Advertisers interested in U.S. super app — don’t expect it from X

—X looks to beat rivals such as Meta, TikTok and Snap in bringing a super app to the U.S. for the first time. But digital advertising experts are skeptical it can overcome the hurdles ahead—

By Brandon Doerrer

With Twitter’s rebranding into X, Elon Musk has taken the first step towards creating his long-envisioned super app—but global advertising experts with knowledge of Asia’s super apps are dubious the erratic leader can emulate the model.

Super apps essentially offer one platform for users to access several utilities. Gartner describes a super app as having “a range of component tools (miniapps) that the user can use and remove as needed.”

Musk has toyed with the idea of creating a super app under the domain since 1999, when he launched an online bank using the URL designed to be a one-stop-shop for all financial needs, according to author Walter Isaacson, who has written a book on Musk.

Back in October, Musk stated that “buying Twitter is an accelerant to creating X, the everything app,” though it wasn’t clear at the time whether Twitter would form the bedrock of X or be folded into a broader offering. Now that X is alive, and Musk and CEO Linda Yaccarino have resurrected the super app narrative, advertisers are interested but skeptical about their ability to bring the first-ever super app to the U.S.

The WeChat model

leaked transcript of Musk’s first meeting with Twitter employees hints at his vision to emulate WeChat’s model in China.

“You basically live on WeChat in China because it’s so useful and so helpful to your daily life, and I think if we could achieve that—or even come close to that with Twitter—it would be an immense success,” he said.

WeChat started out as a messaging platform similar to Meta’s WhatsApp, but since its launch in 2011 has baked in a range of other services that allow users to make payments, access banking and e-commerce, order groceries and rides, and play games. Owned by Tencent, China’s second-largest company, WeChat has more than 1.3 billion monthly active users.

X isn’t the first social media company to try to mirror WeChat’s success in the U.S. by stuffing as many features as possible into one app. Meta has payment options on Messenger, TikTok is looking to launch an e-commerce business, and Snap released “Minis,” third-party apps that run inside Snapchat, back in 2020.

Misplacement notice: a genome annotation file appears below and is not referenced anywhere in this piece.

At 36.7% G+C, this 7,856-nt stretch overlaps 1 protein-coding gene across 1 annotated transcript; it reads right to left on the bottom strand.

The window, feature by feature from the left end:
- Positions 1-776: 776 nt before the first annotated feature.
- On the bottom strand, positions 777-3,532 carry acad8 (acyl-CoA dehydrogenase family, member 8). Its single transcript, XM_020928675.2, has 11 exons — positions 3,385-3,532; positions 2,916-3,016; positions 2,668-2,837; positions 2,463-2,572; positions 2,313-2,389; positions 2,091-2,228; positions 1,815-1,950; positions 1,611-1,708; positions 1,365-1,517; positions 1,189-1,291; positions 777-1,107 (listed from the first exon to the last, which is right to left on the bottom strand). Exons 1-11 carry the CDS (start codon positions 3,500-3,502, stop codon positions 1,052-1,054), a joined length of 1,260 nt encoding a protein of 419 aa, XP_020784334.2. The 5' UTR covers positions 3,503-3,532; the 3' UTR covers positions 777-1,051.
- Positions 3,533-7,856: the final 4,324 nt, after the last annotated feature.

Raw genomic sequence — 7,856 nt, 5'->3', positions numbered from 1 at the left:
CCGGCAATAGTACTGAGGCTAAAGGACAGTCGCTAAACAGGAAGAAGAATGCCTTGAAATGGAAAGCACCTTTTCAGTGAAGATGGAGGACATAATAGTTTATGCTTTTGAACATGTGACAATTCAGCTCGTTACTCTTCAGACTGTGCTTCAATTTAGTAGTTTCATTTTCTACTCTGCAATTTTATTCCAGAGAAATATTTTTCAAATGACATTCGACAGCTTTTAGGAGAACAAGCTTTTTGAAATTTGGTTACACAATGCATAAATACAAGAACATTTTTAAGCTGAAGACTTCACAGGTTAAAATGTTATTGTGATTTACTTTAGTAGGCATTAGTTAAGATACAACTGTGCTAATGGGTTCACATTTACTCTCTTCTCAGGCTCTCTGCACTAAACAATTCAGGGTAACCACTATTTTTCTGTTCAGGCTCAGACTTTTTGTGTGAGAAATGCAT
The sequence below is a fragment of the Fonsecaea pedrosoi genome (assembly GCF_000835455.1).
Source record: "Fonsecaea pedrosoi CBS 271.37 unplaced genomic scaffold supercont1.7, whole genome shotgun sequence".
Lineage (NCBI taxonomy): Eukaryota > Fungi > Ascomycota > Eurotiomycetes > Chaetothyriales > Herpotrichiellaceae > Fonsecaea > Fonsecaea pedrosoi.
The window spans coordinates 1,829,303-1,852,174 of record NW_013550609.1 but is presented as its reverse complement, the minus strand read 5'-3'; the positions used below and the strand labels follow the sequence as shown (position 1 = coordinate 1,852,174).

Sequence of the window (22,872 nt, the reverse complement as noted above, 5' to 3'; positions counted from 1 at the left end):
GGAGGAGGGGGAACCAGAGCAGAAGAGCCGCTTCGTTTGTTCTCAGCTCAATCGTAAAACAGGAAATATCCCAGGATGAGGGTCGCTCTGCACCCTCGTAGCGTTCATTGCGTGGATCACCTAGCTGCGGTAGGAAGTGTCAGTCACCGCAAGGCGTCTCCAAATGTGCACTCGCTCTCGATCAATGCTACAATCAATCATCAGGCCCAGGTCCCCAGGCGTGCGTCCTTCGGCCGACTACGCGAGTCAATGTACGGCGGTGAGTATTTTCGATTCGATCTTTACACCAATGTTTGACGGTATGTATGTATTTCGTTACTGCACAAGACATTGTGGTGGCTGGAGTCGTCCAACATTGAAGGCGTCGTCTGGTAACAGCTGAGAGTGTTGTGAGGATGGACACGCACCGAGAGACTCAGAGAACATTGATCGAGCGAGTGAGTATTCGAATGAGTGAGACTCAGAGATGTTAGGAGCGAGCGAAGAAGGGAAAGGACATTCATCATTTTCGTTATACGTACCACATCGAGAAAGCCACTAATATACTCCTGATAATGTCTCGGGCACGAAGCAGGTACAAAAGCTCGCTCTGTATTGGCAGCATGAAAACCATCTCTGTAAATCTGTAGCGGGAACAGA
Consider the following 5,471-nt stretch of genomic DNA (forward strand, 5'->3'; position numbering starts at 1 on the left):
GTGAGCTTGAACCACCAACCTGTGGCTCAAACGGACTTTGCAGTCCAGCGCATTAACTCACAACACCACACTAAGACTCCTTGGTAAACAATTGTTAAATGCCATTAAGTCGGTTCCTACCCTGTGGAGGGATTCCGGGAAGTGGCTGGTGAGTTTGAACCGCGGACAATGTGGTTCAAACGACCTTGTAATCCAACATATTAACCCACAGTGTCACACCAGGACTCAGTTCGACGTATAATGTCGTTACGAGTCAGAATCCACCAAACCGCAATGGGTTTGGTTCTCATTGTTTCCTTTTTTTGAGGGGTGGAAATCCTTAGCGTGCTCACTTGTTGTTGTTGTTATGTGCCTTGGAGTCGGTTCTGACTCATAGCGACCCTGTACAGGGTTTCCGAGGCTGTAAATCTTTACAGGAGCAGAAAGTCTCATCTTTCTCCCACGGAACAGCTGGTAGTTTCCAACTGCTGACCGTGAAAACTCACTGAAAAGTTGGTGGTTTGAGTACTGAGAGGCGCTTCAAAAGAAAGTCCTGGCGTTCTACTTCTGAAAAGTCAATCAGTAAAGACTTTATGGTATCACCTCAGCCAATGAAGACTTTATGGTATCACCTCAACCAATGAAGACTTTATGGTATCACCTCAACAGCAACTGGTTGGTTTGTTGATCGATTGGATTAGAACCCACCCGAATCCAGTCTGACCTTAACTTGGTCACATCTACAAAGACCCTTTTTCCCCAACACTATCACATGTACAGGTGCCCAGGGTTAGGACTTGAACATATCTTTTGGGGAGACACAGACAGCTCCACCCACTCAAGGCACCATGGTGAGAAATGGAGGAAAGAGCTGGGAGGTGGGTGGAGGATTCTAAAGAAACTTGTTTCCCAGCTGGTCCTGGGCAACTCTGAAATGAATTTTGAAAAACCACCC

With so many others trying and yet to succeed, advertisers are even more skeptical that X is the one to get it done.

It’s not Musk’s style

Bringing a super app like WeChat, with its reliance on users’ personal information for payments and commerce, to the U.S. requires years of planning and partnerships to comply with data privacy laws and antitrust measures, said Tom Morton, global chief strategy officer at R/GA.

“The lingering question is whether there’s a genuine, thought-out and operationalized plan,” he said. “The order in which this [X rebranding] has happened seems to be more capricious than thought out. Usually, there would be a conversation with partners and advertisers—there would be some product news wrapped in a rebranding.”

Given that police stopped X’s removal of the old Twitter logo on its San Francisco headquarters on Monday for failing to communicate its plans with security and the building’s owner, Morton added that he hasn’t yet seen the level of foresight a U.S. super app would require from X leadership.

Questions also quickly emerged over whether X had the legal right to use its new logo, which Musk crowdsourced from the community a day before going live with it.

Monotype, a font company that has an “X” very similar to the logo in one of its alphabet libraries, has since confirmed that the logo is different enough that Musk would not need to purchase a license to use it. Meta and Microsoft also have trademarked “X” logos related to their gaming businesses that don’t conflict with X as a social media company.

Even if legally cleared, the name “X” throws up a slew of other branding and SEO challenges that could inhibit its growth plans.

Twitter’s legacy